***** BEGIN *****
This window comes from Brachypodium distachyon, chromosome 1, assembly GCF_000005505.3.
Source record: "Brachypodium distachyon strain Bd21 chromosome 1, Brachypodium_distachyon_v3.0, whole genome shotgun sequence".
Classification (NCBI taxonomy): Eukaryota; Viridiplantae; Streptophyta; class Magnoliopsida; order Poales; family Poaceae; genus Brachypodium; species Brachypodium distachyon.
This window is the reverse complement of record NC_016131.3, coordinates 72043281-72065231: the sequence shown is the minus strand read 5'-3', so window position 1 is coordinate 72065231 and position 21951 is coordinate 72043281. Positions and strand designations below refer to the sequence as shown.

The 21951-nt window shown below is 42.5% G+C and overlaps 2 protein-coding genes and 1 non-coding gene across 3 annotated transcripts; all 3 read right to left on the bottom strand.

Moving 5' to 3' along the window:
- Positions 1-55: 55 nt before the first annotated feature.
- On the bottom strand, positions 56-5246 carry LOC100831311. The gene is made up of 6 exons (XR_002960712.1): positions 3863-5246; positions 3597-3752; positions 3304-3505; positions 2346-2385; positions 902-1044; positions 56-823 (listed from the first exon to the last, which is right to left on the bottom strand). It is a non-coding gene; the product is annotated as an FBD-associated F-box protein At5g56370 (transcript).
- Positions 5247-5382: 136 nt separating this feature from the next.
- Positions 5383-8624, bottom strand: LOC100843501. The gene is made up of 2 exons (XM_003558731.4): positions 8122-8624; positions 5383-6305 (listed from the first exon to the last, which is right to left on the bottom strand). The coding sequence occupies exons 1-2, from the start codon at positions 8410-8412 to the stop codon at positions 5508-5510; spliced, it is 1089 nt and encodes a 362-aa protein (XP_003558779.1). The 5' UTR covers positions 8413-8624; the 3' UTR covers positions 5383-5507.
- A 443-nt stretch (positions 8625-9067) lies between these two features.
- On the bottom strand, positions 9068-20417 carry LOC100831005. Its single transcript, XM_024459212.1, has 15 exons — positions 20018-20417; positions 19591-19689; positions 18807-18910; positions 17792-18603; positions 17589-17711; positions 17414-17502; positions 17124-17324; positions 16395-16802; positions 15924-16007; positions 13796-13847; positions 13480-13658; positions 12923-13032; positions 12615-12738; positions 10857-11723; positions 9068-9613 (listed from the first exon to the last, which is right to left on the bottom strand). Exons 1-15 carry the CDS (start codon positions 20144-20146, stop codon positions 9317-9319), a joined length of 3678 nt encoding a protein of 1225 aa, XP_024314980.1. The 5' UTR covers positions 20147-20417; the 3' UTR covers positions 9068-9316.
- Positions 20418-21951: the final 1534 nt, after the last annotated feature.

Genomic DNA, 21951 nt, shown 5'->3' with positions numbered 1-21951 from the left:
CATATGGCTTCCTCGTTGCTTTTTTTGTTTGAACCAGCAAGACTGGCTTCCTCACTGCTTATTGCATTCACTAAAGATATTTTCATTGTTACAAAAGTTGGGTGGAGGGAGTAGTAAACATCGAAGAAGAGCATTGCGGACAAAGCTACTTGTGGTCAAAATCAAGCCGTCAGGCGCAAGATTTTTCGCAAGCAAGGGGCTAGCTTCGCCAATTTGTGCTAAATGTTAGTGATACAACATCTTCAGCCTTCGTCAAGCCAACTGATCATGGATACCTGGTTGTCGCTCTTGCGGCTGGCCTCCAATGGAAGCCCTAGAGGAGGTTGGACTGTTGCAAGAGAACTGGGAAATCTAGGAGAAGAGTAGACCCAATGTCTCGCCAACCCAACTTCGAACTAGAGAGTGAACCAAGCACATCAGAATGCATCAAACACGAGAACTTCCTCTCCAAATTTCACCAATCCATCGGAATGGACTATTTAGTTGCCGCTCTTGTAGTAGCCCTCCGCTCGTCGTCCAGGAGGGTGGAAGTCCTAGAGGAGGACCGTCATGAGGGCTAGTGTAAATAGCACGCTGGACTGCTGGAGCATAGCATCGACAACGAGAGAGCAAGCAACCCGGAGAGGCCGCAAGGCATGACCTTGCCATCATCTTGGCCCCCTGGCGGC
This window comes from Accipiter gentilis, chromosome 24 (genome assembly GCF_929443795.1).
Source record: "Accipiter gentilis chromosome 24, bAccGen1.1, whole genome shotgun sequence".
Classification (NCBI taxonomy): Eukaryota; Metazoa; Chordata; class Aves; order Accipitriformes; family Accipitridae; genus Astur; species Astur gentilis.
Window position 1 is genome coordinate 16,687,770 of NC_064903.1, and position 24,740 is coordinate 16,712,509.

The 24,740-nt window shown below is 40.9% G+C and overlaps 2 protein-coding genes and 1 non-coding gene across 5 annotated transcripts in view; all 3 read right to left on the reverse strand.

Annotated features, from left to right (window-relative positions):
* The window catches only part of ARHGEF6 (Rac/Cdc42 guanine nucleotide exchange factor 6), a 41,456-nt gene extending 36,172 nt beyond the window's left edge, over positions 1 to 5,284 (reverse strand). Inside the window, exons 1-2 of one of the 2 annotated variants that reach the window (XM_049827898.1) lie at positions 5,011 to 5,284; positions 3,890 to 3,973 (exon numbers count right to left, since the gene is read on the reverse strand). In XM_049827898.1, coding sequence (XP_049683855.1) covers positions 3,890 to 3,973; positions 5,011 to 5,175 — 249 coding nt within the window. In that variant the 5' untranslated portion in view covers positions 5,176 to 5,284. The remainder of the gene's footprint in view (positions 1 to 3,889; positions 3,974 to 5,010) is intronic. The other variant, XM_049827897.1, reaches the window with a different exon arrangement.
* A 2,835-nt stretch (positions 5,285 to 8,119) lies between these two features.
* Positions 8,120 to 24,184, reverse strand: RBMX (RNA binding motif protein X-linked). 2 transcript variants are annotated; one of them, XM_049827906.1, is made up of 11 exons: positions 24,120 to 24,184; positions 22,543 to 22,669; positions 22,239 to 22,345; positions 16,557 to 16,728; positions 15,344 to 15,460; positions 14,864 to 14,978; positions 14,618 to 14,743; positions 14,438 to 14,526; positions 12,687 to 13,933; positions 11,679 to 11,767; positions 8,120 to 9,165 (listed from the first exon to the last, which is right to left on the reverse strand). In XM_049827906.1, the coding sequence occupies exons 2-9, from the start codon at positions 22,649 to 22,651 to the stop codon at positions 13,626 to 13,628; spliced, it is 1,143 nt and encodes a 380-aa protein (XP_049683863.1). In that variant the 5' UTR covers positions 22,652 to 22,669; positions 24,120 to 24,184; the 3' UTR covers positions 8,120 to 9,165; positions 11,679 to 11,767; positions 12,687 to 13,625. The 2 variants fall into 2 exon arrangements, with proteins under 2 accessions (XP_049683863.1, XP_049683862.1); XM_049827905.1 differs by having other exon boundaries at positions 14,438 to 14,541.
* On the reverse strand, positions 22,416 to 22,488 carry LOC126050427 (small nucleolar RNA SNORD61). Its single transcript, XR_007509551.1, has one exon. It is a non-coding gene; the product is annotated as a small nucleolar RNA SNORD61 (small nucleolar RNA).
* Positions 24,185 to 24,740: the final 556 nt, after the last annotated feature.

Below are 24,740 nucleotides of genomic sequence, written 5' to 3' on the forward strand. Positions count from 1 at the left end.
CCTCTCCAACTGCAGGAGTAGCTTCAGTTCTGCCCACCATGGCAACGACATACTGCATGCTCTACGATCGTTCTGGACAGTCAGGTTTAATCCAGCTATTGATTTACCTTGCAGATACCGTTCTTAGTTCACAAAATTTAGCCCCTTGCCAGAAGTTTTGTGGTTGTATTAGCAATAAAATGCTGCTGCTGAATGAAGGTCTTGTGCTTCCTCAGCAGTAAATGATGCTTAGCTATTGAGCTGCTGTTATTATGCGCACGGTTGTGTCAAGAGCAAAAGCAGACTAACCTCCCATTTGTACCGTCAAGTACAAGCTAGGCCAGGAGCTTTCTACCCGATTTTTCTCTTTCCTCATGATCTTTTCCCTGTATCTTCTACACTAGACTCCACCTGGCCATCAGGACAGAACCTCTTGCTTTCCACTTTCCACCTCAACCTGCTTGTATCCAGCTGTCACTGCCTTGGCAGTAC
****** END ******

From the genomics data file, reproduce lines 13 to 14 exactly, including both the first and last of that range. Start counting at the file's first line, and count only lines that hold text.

- Positions 20418-21951: the final 1534 nt, after the last annotated feature.

Genomic DNA, 21951 nt, shown 5'->3' with positions numbered 1-21951 from the left: